At my first job when I was in Paris I developed a Single Page Application for the company I was working for. I conducted a perf audit and tried to optimize for the First Paint at the best of my abilities. However I couldn’t go below a certain threshold.
At the time, a fundamental piece was missing in my education: Server Side Rendering (or SSR, as the cool kids call it).
Once upon a time, all the work used to be done on the servers. Take Medium for example, when you first navigate to the homepage, you’re presented with a list of the most recent articles. Then, when you click on an article, the page reloads and there you have the content of the article.
This is how a regular website works. However, ambitious web apps aim to offer a more interactive experience to their users and, when an article is clicked on, an app would simply replace the list of articles with the content of the chosen article, without reloading the page (e.g — the navigation bar doesn’t get re-rendered). Much like the native Android/iOS Medium app, the resulting experience is much more immersive and pleasant. There’s a trade off, though: for this to be possibile, the rendering of the content needs to happen on the client.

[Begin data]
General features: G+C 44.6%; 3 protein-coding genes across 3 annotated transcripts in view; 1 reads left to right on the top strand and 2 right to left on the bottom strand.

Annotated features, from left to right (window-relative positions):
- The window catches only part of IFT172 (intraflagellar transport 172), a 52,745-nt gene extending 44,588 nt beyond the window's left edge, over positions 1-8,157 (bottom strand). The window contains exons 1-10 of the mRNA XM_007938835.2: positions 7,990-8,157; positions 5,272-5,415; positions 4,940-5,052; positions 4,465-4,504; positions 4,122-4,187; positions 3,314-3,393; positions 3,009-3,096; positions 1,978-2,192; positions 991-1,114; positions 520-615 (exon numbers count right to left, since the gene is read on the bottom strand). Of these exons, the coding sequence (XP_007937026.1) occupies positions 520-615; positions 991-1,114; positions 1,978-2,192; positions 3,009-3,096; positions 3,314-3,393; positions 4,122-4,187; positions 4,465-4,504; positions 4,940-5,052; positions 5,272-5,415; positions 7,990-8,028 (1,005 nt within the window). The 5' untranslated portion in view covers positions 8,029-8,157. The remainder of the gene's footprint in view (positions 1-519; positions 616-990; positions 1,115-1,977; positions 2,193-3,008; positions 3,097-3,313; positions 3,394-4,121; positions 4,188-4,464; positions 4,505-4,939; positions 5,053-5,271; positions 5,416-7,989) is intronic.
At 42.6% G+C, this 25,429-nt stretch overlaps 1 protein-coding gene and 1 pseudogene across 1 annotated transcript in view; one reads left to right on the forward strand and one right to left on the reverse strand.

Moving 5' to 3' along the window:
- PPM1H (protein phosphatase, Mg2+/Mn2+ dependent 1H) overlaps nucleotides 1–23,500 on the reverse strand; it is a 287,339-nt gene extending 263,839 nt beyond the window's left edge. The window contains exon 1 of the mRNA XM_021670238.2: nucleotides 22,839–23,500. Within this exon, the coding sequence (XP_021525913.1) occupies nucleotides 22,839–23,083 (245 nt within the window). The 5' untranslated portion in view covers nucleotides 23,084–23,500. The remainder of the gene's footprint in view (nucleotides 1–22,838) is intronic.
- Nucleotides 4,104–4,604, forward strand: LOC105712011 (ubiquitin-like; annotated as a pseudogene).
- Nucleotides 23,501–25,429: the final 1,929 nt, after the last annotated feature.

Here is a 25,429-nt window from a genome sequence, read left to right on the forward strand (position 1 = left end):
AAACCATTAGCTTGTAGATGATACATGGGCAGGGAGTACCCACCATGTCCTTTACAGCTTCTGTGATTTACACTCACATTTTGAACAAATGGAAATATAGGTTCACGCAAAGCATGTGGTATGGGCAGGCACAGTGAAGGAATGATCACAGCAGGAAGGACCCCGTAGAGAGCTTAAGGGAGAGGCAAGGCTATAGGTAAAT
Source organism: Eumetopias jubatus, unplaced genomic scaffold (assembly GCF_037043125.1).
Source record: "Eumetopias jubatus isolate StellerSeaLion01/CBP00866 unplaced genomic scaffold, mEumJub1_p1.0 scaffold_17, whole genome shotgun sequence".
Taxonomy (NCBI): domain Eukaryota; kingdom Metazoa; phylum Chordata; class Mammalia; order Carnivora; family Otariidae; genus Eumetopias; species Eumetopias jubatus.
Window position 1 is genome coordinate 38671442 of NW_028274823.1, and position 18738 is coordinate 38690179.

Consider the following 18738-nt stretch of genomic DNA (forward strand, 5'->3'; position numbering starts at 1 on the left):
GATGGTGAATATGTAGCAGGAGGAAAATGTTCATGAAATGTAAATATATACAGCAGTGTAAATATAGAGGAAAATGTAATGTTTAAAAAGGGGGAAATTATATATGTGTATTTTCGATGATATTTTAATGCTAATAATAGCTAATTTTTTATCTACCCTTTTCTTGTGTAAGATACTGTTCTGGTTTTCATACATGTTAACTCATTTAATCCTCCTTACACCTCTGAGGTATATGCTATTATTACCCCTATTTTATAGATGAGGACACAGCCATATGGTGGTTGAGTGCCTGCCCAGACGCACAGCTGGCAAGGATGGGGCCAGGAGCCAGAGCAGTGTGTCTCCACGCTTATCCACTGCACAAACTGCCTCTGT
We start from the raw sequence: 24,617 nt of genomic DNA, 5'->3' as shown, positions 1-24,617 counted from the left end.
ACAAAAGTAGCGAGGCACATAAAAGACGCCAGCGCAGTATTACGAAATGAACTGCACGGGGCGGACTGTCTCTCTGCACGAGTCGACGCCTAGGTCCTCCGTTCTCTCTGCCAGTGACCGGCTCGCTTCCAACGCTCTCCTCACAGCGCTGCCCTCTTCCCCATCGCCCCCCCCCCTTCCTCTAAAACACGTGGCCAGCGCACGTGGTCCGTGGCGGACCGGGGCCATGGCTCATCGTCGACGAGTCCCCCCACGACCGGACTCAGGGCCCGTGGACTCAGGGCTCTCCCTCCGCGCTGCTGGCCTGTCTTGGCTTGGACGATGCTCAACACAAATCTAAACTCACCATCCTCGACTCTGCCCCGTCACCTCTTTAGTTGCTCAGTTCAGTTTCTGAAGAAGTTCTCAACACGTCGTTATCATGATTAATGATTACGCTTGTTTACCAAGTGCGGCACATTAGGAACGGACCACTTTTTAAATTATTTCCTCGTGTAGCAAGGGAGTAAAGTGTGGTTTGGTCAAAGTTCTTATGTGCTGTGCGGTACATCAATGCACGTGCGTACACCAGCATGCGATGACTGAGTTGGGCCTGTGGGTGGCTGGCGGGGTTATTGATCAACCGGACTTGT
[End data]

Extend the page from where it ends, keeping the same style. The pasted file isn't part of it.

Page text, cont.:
What this implies is that the First Paint gets delayed since, in lieu of simply fetching the HTML and rendering it, the app now needs to:
So, how can we get best of both worlds? If you want to both have a blazing fast First Paint and an interactive experience, keep reading.
Let’s see the steps involved for our Medium example:
This piece is part of the #ASKTHEINDUSTRY project, a series of daily conversations with the Web Dev industry. You ask, I’ll answer, or find someone who can.